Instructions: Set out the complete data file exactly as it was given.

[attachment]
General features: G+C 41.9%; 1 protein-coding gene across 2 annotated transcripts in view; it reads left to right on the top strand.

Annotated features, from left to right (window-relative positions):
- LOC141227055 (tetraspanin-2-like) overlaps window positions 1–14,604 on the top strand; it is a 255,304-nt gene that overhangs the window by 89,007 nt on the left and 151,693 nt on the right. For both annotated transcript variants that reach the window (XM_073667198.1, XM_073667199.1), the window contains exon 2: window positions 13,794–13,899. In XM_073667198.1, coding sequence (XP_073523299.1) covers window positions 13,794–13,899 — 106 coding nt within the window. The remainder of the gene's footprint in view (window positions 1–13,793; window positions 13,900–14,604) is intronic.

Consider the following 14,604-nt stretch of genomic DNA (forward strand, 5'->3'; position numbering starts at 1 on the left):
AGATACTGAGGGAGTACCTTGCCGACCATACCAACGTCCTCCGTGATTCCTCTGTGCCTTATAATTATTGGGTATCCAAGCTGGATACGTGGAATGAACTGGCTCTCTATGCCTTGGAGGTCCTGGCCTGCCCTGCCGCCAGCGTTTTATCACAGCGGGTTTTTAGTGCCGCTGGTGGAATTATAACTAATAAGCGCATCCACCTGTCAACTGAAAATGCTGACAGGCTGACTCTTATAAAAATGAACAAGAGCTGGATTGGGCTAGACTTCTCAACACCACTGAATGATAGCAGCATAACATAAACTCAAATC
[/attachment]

General features: G+C 41.9%; 1 protein-coding gene across 2 annotated transcripts in view; it reads left to right on the top strand.

Annotated features, from left to right (window-relative positions):
- LOC141227055 (tetraspanin-2-like) overlaps window positions 1–14,604 on the top strand; it is a 255,304-nt gene that overhangs the window by 89,007 nt on the left and 151,693 nt on the right. For both annotated transcript variants that reach the window (XM_073667198.1, XM_073667199.1), the window contains exon 2: window positions 13,794–13,899. In XM_073667198.1, coding sequence (XP_073523299.1) covers window positions 13,794–13,899 — 106 coding nt within the window. The remainder of the gene's footprint in view (window positions 1–13,793; window positions 13,900–14,604) is intronic.

Consider the following 14,604-nt stretch of genomic DNA (forward strand, 5'->3'; position numbering starts at 1 on the left):
AGATACTGAGGGAGTACCTTGCCGACCATACCAACGTCCTCCGTGATTCCTCTGTGCCTTATAATTATTGGGTATCCAAGCTGGATACGTGGAATGAACTGGCTCTCTATGCCTTGGAGGTCCTGGCCTGCCCTGCCGCCAGCGTTTTATCACAGCGGGTTTTTAGTGCCGCTGGTGGAATTATAACTAATAAGCGCATCCACCTGTCAACTGAAAATGCTGACAGGCTGACTCTTATAAAAATGAACAAGAGCTGGATTGGGCTAGACTTCTCAACACCACTGAATGATAGCAGCATAACATAAACTCAAATC